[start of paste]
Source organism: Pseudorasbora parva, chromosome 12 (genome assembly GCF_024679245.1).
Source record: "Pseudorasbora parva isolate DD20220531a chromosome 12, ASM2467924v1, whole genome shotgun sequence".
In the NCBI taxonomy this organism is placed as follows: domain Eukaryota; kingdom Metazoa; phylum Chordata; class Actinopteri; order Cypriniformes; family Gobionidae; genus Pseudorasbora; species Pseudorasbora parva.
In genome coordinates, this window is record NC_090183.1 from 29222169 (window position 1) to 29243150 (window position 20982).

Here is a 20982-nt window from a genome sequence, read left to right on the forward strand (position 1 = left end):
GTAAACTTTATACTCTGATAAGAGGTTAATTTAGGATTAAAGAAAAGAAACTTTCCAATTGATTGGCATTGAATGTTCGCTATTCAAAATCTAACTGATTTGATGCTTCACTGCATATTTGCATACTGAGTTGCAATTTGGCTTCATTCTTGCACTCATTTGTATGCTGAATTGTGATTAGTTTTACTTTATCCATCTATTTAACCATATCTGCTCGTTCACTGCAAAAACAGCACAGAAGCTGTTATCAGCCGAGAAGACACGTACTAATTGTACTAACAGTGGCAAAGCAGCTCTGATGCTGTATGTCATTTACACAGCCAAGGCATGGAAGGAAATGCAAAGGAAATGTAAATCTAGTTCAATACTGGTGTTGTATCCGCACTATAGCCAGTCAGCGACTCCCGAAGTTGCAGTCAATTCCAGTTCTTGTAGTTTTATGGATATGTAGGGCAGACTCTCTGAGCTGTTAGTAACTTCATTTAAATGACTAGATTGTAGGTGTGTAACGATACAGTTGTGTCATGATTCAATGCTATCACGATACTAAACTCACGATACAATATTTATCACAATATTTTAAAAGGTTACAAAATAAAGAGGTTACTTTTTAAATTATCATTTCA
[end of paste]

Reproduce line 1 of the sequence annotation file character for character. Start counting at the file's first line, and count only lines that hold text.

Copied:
Source organism: Pseudorasbora parva, chromosome 12 (genome assembly GCF_024679245.1).